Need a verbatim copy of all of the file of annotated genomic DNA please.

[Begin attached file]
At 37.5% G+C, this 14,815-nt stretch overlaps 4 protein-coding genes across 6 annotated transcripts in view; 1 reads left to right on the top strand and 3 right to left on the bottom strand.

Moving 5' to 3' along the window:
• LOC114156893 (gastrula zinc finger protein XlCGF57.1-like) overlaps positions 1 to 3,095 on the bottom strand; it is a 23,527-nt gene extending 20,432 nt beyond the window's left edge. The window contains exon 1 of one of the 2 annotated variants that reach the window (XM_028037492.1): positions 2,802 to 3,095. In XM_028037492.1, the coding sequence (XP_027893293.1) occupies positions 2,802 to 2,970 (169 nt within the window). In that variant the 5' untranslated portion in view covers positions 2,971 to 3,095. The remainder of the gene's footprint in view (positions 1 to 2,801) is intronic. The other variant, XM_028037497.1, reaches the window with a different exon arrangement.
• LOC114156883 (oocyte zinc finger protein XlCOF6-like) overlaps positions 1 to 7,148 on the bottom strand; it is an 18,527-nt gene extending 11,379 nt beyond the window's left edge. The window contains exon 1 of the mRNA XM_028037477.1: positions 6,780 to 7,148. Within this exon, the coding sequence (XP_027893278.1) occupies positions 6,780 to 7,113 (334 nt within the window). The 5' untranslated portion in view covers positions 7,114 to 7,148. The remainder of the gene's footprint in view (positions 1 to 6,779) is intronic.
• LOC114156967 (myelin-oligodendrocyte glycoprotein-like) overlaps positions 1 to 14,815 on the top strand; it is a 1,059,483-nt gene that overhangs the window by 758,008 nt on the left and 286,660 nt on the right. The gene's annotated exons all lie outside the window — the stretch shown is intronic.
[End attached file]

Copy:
At 37.5% G+C, this 14,815-nt stretch overlaps 4 protein-coding genes across 6 annotated transcripts in view; 1 reads left to right on the top strand and 3 right to left on the bottom strand.

Moving 5' to 3' along the window:
• LOC114156893 (gastrula zinc finger protein XlCGF57.1-like) overlaps positions 1 to 3,095 on the bottom strand; it is a 23,527-nt gene extending 20,432 nt beyond the window's left edge. The window contains exon 1 of one of the 2 annotated variants that reach the window (XM_028037492.1): positions 2,802 to 3,095. In XM_028037492.1, the coding sequence (XP_027893293.1) occupies positions 2,802 to 2,970 (169 nt within the window). In that variant the 5' untranslated portion in view covers positions 2,971 to 3,095. The remainder of the gene's footprint in view (positions 1 to 2,801) is intronic. The other variant, XM_028037497.1, reaches the window with a different exon arrangement.
• LOC114156883 (oocyte zinc finger protein XlCOF6-like) overlaps positions 1 to 7,148 on the bottom strand; it is an 18,527-nt gene extending 11,379 nt beyond the window's left edge. The window contains exon 1 of the mRNA XM_028037477.1: positions 6,780 to 7,148. Within this exon, the coding sequence (XP_027893278.1) occupies positions 6,780 to 7,113 (334 nt within the window). The 5' untranslated portion in view covers positions 7,114 to 7,148. The remainder of the gene's footprint in view (positions 1 to 6,779) is intronic.
• LOC114156967 (myelin-oligodendrocyte glycoprotein-like) overlaps positions 1 to 14,815 on the top strand; it is a 1,059,483-nt gene that overhangs the window by 758,008 nt on the left and 286,660 nt on the right. The gene's annotated exons all lie outside the window — the stretch shown is intronic.